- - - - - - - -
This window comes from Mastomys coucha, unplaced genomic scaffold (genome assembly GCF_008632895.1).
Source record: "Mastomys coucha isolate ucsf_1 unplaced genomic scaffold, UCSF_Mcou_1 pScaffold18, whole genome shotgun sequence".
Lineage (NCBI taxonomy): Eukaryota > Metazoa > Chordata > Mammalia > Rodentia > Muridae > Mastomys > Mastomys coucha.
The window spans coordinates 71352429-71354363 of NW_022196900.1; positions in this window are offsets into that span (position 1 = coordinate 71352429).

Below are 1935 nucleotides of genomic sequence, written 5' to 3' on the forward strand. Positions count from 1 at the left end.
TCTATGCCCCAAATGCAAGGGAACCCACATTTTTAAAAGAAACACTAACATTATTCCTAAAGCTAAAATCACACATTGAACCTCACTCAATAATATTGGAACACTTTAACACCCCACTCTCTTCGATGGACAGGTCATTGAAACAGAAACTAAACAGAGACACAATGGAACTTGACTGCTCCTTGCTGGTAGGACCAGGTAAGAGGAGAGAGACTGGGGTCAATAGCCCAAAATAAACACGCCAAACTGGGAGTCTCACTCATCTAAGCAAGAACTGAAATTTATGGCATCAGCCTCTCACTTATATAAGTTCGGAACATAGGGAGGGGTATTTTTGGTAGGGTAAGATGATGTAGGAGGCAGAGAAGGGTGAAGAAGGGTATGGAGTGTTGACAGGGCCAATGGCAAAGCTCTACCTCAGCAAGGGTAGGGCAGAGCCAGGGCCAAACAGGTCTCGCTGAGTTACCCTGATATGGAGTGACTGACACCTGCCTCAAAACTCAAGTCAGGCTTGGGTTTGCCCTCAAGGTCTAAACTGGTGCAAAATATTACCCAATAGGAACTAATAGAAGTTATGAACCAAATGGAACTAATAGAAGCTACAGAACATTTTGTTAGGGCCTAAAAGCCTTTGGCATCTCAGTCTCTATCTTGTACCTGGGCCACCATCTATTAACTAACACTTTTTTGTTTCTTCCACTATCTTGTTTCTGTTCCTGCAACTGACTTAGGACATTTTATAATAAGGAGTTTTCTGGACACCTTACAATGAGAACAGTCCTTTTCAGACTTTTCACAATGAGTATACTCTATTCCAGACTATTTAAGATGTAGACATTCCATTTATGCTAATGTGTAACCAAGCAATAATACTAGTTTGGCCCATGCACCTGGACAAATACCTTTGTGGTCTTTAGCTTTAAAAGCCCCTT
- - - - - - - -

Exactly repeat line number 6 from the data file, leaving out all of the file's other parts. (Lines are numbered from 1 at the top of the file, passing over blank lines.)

TCTATGCCCCAAATGCAAGGGAACCCACATTTTTAAAAGAAACACTAACATTATTCCTAAAGCTAAAATCACACATTGAACCTCACTCAATAATATTGGAACACTTTAACACCCCACTCTCTTCGATGGACAGGTCATTGAAACAGAAACTAAACAGAGACACAATGGAACTTGACTGCTCCTTGCTGGTAGGACCAGGTAAGAGGAGAGAGACTGGGGTCAATAGCCCAAAATAAACACGCCAAACTGGGAGTCTCACTCATCTAAGCAAGAACTGAAATTTATGGCATCAGCCTCTCACTTATATAAGTTCGGAACATAGGGAGGGGTATTTTTGGTAGGGTAAGATGATGTAGGAGGCAGAGAAGGGTGAAGAAGGGTATGGAGTGTTGACAGGGCCAATGGCAAAGCTCTACCTCAGCAAGGGTAGGGCAGAGCCAGGGCCAAACAGGTCTCGCTGAGTTACCCTGATATGGAGTGACTGACACCTGCCTCAAAACTCAAGTCAGGCTTGGGTTTGCCCTCAAGGTCTAAACTGGTGCAAAATATTACCCAATAGGAACTAATAGAAGTTATGAACCAAATGGAACTAATAGAAGCTACAGAACATTTTGTTAGGGCCTAAAAGCCTTTGGCATCTCAGTCTCTATCTTGTACCTGGGCCACCATCTATTAACTAACACTTTTTTGTTTCTTCCACTATCTTGTTTCTGTTCCTGCAACTGACTTAGGACATTTTATAATAAGGAGTTTTCTGGACACCTTACAATGAGAACAGTCCTTTTCAGACTTTTCACAATGAGTATACTCTATTCCAGACTATTTAAGATGTAGACATTCCATTTATGCTAATGTGTAACCAAGCAATAATACTAGTTTGGCCCATGCACCTGGACAAATACCTTTGTGGTCTTTAGCTTTAAAAGCCCCTT